Prehistoric Buzzsaw Ratfish on Film

Helicoprion was a really weird fish. So weird, in fact, that it took over a century for paleontologists to figure out how the fish’s tooth-studded whorl fit on the creature’s body. The nature of what Helicoprion jaws actually looked like was only published a little more than a week ago, brought to life in wonderful restorations by artist and fish fanatic Ray Troll.

I don’t think anyone was more ecstatic about having researchers finally figure out the arrangement of the Helicoprion dental equipment than Troll. He’s been chasing the trail of the Permian fossil for years. And now there’s going to be a film about the fulfillment of Troll’s dream. The documentary is called Buzzsaw Sharks of Idaho, and, to celebrate the scientific debut of the new Helicoprion, filmmaker Marc Osborne Jr has released of a seven minute teaser for the movie.

Musicians are jumping in to celebrate the ratfish’s new look, too. Country band 3 Trails West released two odes to Helicroprion – “The Whorl Tooth Sharks of Idaho” and “Minor Whorl”, which you can find on iTunes – and Troll says his own wonderfully geeky band Ray Troll and the Ratfish Wranglers are going to release their own tribute to the odd, 270 million year old fish. I can’t wait.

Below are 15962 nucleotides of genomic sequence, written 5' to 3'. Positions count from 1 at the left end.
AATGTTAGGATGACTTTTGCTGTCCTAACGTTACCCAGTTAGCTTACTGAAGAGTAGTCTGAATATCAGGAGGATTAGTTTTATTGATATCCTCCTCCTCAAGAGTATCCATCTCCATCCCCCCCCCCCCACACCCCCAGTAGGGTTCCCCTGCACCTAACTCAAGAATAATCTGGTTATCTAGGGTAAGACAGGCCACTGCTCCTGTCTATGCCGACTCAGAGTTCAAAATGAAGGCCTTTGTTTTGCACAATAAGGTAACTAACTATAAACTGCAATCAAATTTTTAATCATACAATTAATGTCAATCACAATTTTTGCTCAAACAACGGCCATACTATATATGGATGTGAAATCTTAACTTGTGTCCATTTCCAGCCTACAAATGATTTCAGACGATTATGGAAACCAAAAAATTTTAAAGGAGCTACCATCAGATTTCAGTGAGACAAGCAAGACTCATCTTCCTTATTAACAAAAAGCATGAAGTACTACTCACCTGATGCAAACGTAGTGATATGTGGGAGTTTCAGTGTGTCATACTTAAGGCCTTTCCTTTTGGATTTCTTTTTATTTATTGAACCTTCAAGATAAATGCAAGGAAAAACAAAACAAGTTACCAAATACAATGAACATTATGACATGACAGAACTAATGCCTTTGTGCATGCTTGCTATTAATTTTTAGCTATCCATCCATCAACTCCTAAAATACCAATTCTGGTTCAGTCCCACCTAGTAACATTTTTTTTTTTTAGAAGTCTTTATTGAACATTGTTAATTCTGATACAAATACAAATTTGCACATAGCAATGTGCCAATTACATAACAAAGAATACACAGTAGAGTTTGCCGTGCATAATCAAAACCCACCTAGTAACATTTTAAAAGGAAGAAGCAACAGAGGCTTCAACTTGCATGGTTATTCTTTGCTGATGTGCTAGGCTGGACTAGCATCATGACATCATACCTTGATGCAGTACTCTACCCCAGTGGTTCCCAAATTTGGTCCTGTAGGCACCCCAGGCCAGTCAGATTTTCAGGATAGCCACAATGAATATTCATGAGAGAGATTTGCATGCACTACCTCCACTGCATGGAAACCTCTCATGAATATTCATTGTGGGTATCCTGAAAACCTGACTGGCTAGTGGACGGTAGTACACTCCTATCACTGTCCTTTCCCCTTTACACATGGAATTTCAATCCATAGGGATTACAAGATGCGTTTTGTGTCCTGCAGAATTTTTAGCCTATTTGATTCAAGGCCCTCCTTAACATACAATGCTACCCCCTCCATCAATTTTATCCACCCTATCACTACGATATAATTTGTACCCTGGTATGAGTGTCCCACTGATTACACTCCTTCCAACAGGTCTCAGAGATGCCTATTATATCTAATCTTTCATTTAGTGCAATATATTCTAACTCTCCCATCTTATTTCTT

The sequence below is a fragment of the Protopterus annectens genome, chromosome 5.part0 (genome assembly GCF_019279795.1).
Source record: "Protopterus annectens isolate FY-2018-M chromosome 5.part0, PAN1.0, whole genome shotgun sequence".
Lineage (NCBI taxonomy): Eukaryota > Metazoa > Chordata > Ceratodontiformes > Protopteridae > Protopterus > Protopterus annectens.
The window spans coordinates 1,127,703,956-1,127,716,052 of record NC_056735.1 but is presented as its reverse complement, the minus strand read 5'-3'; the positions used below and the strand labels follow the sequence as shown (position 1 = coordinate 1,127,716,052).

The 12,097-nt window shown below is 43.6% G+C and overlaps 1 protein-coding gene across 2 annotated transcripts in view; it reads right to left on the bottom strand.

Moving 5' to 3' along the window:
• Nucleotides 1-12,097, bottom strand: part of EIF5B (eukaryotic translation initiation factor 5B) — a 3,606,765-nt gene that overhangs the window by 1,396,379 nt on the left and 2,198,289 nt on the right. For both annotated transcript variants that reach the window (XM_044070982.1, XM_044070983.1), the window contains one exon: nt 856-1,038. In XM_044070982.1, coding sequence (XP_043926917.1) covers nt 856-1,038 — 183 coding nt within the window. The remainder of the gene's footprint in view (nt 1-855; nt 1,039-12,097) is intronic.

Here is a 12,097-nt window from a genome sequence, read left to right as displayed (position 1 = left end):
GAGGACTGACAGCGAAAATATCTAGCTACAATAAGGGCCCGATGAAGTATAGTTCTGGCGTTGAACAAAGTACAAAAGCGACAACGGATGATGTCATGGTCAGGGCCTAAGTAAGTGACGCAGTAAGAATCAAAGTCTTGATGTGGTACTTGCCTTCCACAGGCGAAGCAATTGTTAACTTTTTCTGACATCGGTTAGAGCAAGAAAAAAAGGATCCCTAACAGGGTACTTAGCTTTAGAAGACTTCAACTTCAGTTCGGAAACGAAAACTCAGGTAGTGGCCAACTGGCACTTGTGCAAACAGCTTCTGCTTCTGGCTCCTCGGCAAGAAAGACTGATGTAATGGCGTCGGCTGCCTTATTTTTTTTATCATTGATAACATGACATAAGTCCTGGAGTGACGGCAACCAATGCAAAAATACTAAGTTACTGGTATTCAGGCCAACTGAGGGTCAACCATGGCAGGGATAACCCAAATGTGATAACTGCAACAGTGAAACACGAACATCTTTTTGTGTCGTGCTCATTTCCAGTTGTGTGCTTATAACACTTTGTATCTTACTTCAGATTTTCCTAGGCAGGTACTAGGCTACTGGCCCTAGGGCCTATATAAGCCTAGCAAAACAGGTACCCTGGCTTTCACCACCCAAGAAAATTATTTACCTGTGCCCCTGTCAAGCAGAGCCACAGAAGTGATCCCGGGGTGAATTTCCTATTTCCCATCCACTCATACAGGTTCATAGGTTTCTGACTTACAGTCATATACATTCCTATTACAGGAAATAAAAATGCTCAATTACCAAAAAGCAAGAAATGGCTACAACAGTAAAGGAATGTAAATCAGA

8 thoughts on “Prehistoric Buzzsaw Ratfish on Film

  1. I can’t wait to see this. perfect date night film with the g/f. (No, really. one of our bonding moments was when I mentioned in passing this guy and she was all “YOU KNOW ABOUT IT?”

  2. Thanks for the groovy words everyone! This film will debut at the Idaho State University in June and then we’ll make it accessible from there! Possibly Youtube, iTunes, VOD. I’ve been shooting for 15 months! Including some good times hanging with Dr. Leif Tapanila and Jesse Pruit and the Whorl Posse! Next week we’ll be meeting up with another Ratfish Master for some adventures!

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